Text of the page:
Benning came onstage again at the end of the show to join Thomas Sadoski, Charlie Hofheimer, and Paul Oakley Stovall in a perform of the final scene of Angels in America, Jimmy Smits spoke aloud a monologue from Children of a Lesser God while Shoshannah Stern performed it in sign language, and singer Merle Dandridge gave the entire audience chills with that insane vocal range of hers while singing “Seasons of Love” from Rent.
McDormand gave a speech presenting Michael Ritchie, CTG’s current artistic director. She’s been dear friends “with this guy who used to be called Mike,” since 1984, when he was the stage manager of a play she did in New York City, Clifford Odets’ Awake and Sing! Ritchie then read aloud a gracious thank-you letter from a former graduate of CTG’s high school educational program, and when the final performer of the night, Jennifer Hudson, sang “I Know Where I’ve Been,” from NBC’s revival of Hairspray Live!, it was the perfect, soul-stirring number to bring the show to a close.
After the audience gave the performers a well-deserved standing ovation, everyone began making their way across the street to Grand Park, where the evening’s festivities continued with a fancy schmancy al fresco dinner party. I wasn’t exactly sure where to go, for while LA may rival NYC when it comes to theater, in terms of city mapping, it does not. Downtown LA is like a Bermuda Triangle of one-way streets and dead ends. Even with Google maps, one can get lost for hours by taking one wrong turn, and this is coming from someone who’s lived in the City of Angels nearly nine years.
I figured I’d just follow the sea of people wearing pink bracelets, the wearable ticket for the evening’s after-party, However, before even leaving the theater’s front steps, I saw an electric light show taking over the night sky, and could feel the bass emanating from Ozomatli’s outdoor show. It was quite a spectacle, even from afar, and I couldn’t believe what passersby understandably mistook to be a park-wide EDM party was actually a theater group’s anniversary celebration.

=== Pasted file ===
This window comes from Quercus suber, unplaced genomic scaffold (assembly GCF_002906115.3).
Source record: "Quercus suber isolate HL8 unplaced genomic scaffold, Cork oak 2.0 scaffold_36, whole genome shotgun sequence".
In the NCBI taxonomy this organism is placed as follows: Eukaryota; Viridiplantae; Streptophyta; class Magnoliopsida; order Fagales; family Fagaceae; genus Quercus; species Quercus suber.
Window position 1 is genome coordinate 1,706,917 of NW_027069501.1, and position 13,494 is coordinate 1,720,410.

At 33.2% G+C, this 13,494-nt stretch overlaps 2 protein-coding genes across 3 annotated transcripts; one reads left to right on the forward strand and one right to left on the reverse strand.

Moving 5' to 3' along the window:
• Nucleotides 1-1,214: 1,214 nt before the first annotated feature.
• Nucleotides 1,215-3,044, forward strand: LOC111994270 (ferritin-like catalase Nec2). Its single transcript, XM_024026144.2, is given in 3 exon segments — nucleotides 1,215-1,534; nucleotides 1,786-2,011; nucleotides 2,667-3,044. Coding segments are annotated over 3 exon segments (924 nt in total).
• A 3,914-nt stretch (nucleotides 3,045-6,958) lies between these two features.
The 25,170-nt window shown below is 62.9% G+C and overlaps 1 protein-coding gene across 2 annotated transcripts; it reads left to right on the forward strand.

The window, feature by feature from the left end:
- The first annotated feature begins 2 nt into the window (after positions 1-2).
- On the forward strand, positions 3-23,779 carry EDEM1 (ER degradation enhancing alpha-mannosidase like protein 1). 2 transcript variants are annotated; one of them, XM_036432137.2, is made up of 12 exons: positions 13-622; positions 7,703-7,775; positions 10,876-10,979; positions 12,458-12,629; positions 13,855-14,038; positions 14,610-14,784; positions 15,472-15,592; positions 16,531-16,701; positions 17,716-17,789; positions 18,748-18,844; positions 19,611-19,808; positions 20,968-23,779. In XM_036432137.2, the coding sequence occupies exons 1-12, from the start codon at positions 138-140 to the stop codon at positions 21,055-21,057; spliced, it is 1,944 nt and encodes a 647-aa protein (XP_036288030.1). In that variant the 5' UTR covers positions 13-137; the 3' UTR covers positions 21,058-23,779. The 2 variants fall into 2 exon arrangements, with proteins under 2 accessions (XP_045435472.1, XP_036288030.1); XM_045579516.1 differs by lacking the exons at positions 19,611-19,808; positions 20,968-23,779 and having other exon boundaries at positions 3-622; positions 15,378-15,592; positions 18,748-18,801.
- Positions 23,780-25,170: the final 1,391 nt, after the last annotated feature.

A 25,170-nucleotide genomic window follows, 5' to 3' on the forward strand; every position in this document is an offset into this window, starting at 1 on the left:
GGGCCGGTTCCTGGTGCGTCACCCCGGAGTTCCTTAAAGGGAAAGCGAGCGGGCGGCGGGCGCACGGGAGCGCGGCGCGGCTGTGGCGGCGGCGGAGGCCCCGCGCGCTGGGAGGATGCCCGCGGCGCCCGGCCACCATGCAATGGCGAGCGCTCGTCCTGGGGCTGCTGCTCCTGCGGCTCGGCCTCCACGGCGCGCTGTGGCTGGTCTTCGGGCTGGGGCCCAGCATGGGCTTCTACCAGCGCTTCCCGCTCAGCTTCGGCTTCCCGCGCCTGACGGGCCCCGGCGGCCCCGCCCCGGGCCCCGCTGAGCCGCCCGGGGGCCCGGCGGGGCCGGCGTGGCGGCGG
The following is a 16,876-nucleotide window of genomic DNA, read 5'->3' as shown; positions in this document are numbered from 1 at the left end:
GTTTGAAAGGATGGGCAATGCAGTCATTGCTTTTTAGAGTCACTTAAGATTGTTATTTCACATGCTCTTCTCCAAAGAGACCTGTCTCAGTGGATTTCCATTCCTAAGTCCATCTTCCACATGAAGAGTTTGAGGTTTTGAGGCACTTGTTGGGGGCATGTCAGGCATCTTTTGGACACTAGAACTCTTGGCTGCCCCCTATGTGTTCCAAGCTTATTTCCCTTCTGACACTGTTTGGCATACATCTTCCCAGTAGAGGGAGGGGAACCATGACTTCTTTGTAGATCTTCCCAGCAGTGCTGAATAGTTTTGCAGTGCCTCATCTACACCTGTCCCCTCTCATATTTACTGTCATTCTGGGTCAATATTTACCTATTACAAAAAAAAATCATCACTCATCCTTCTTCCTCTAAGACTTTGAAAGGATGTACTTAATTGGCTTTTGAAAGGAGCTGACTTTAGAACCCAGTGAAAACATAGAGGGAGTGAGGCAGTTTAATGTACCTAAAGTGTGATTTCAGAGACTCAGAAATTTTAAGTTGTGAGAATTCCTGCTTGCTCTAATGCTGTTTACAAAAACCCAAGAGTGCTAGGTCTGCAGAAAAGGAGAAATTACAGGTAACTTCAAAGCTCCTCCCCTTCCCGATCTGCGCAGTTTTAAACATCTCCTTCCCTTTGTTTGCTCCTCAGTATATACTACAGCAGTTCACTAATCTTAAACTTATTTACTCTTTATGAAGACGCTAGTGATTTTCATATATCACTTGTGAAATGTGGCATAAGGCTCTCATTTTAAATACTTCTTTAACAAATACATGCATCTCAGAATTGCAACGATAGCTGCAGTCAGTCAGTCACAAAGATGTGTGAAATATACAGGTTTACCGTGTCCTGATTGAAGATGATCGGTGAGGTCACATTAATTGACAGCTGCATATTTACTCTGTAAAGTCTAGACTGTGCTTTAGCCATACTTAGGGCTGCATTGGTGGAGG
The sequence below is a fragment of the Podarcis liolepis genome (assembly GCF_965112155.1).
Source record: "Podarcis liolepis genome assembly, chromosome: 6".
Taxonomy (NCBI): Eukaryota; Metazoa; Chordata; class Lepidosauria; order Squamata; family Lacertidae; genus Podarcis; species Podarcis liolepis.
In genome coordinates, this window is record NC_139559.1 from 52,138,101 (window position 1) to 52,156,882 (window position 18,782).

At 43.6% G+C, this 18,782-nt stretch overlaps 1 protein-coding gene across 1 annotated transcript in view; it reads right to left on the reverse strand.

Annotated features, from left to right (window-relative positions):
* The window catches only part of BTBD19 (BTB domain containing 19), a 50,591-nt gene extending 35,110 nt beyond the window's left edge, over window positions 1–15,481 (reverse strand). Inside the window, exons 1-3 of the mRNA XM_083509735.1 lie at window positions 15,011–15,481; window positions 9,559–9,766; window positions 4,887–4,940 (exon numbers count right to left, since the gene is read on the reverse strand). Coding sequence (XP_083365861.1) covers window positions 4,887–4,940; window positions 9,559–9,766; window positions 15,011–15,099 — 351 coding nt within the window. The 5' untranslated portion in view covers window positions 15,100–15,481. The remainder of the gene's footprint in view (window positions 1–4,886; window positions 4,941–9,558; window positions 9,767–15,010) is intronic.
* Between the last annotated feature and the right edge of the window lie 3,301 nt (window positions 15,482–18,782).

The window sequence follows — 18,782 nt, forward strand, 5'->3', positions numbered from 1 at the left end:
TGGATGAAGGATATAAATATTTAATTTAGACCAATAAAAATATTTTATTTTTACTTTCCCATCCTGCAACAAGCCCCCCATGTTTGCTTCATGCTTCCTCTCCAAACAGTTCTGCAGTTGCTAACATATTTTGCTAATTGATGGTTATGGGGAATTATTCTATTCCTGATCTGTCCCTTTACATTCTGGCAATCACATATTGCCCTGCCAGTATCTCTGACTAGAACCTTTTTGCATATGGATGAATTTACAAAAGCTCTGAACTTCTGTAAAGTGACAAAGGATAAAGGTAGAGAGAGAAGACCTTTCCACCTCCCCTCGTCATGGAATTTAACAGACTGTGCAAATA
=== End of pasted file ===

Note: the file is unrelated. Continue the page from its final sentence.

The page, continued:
The post-party was even more impressive up close, and much more refined. With the band rocking out in front of the huge
This was what I’ll call the post-show appetizer hour. A pitstop to sip champagne and grab a few amuse-bouches before heading back towards the outdoor dining room. Following a black through the trees, I stepped out on the other side and actually gasped aloud. If Aladdin and Princess Jasmine were to have a modern day, real-life wedding reception, this would be it.
With a guest list of 800 people, this garden party on crack was elegantly set with fancy silverware, a note tucked inside the napkin detailing the Patina Group’s four-course dinner menu, and a personalized nameplate by each wine glass. Grey or red scarves were draped on the back of everyone’s chair in case the temperature dropped, and the tables themselves were LED displays. At first, it was the night sky, then Shakespeare quotes would appear, and then pictures from famous musicals and plays. The table’s continuous light show was a very entertaining display, so when the lights dimmed at 10:30, and the light show took over the entire city skyline with musical accompaniment, it was an unexpected surprise.
Sitting right across from me was Matthew Bourne, and it took everything inside me not to start fangirling over the famed choreographer. He looked perfectly cool in his suit, matching tie and black, square-rimmed hipster glasses. He ordered the vegetarian dish and we discussed the excitement over the world premiere of his most recent stage adaptation of The Red Shoes.
Dessert was served via multiple stations back near the lit up fountain, where appetizer hour took place, and again, maybe it was the warm night air or the post-show high of seeing so many incredible performances back to back, or perhaps, the fact that each table had its own sommelier and our wine glasses were never empty, the feeling in the air was that of unhindered glee, for theater is something to celebrate. The unique way in which it can put up a mirror to society and nature is inimitable. And CTG’s 50 years of taking creative risks, reaching out to local schools and supporting arts education in LA, is nothing short of a remarkable feat, worthy of such a party.
This Week’s Not-So-Blind Item